Crow Stone by Gabriele Goldstone

Review by Charlotte Mundy

Ronsdale Press Ltd., 2022

288 pages, paperback, $18.95, 9781553806653

12+, Grade 7+

Historical Fiction

      With fingers shaking, I struggle to button up my overcoat and tighten the woollen coat’s belt more than necessary, as if buckling tight will contain my fear. The scarf I wrap around my neck and half way up my face is not just for the cold. It’s my cocoon, my nest, my inner sanctum where I mumble… God, help me. Then I adjust the knapsack over my shoulders and distribute its weight over my strained shoulders.

            At the storage shed, I grab my bicycle and walk it along tire tracks through the dirty snow. Heading past the empty patrol station, the realization hits me like a snowball: our Wehrmacht won’t protect us anymore and, like those dying horses, for us there is no mercy shot.

            Katya’s story begins in East Prussia, a region ruled by Nazi Germany, near the end of the Second World War. Most of the men have been sent to war, including Katya’s brother, while the women work arduous jobs to keep the country functioning. As the war comes to a close and word spreads that Hitler has fallen, the East Prussians desperately flee from the encroaching Red Army which is rumoured to be fueled by rage and revenge. Katya, her two younger sisters, and thousands of other refugees set out on a harrowing journey through a treacherous life-threatening winter until eventually Katya is captured by the Russian army. Her ability to speak both Russian and German proves to be useful, even life-saving at times, as she embarks on a horrifying journey into Russia as one of many prisoners forced to work in labour camps. When survival is the only option, Katya’s willingness to find hope in the darkest situations carries her forward one gruelling day at a time.

            Crow Stone by Gabriele Goldstone is an incredible story inspired by the author’s mother who was captured by the Red Army in the final months of World War II and forced to work in a labour camp for over two years in Russia. I appreciated every moment of Katya’s experience and learned a great deal along her journey of the Second World War, especially since I have not encountered many narratives from an East Prussian perspective. The story is told empathically as Katya grows to understand there is no winning side in war, only loss. Her story conveys the most brutal and harshest truths, with horrific acts committed by both parties. As Katya learns of the atrocities perpetrated by the Nazis against the Russian people, she begins to understand the source of the Russian army’s wrath against German civilians.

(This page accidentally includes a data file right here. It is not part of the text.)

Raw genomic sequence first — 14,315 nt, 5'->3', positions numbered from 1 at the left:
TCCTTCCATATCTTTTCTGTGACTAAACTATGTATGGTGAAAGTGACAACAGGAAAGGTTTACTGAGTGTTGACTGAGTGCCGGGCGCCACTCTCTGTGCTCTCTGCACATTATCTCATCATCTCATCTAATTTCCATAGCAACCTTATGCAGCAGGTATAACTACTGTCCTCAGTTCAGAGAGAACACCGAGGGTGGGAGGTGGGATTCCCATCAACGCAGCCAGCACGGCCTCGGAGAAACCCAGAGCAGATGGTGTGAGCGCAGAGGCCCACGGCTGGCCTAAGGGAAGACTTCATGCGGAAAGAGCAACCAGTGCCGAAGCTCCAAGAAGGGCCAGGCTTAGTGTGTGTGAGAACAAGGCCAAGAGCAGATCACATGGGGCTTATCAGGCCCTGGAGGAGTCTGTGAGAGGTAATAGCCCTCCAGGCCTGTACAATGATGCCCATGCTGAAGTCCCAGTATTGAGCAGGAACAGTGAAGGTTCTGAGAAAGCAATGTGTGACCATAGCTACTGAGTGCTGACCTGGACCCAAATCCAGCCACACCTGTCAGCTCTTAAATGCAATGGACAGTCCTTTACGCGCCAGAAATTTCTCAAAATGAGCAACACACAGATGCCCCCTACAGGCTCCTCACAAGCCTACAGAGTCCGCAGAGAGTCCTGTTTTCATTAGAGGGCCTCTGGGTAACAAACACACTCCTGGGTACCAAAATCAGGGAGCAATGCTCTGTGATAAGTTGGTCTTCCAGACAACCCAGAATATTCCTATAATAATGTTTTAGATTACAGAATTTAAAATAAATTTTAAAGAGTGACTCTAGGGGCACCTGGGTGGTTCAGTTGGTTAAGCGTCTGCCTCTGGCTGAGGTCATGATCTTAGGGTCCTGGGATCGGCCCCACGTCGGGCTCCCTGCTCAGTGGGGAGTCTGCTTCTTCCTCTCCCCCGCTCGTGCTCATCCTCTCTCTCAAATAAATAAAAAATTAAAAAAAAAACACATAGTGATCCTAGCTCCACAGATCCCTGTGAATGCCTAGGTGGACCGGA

This novel is extremely descriptive of the violence that occurs during war and was difficult for me to read at times. Although the story is incredibly gripping and unbelievably captivating, the vivid details of sexual violence, murder, and abuse against both adults and children may be triggering for some. That being said, I am immensely glad that I read this book. Katya’s journey fully immerses the reader with sharp detail to the point where at times, I felt as though I was there with her. The conveyed themes of war offer valuable messages where Katya, the soldiers, and the innocent civilians were all victims of their leaders, Hitler and Stalin, who observed the punishment of their citizens from afar. Crow Stone by Gabriele Goldstone is an incredible story inspired by true events which needed to be told. Even though the book can be graphic at times, I believe it is both an educational and captivating read.

            Charlotte Mundy completed her undergraduate with a BSc in Nursing. Living with the curse of creativity while working in a scientific field, she has been taking writing courses at UBC to satisfy her appetite for literature. She has always enjoyed reading and writing and hopes to one day become an author.

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